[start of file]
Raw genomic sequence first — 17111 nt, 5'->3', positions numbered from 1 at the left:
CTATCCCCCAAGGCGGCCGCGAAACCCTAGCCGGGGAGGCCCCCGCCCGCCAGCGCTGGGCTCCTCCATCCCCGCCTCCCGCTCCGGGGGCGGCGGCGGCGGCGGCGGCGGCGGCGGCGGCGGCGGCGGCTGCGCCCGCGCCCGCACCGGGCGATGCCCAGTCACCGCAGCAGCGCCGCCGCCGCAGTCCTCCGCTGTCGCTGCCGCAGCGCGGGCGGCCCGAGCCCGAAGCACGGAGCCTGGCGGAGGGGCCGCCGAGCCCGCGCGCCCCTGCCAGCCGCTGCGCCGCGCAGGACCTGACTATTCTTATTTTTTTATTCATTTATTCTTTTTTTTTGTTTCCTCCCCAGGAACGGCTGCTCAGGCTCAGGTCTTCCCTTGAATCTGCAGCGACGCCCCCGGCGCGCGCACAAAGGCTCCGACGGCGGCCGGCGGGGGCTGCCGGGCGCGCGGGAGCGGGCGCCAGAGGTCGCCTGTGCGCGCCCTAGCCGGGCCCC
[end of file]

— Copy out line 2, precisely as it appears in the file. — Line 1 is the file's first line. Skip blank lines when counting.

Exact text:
CTATCCCCCAAGGCGGCCGCGAAACCCTAGCCGGGGAGGCCCCCGCCCGCCAGCGCTGGGCTCCTCCATCCCCGCCTCCCGCTCCGGGGGCGGCGGCGGCGGCGGCGGCGGCGGCGGCGGCGGCGGCGGCTGCGCCCGCGCCCGCACCGGGCGATGCCCAGTCACCGCAGCAGCGCCGCCGCCGCAGTCCTCCGCTGTCGCTGCCGCAGCGCGGGCGGCCCGAGCCCGAAGCACGGAGCCTGGCGGAGGGGCCGCCGAGCCCGCGCGCCCCTGCCAGCCGCTGCGCCGCGCAGGACCTGACTATTCTTATTTTTTTATTCATTTATTCTTTTTTTTTGTTTCCTCCCCAGGAACGGCTGCTCAGGCTCAGGTCTTCCCTTGAATCTGCAGCGACGCCCCCGGCGCGCGCACAAAGGCTCCGACGGCGGCCGGCGGGGGCTGCCGGGCGCGCGGGAGCGGGCGCCAGAGGTCGCCTGTGCGCGCCCTAGCCGGGCCCC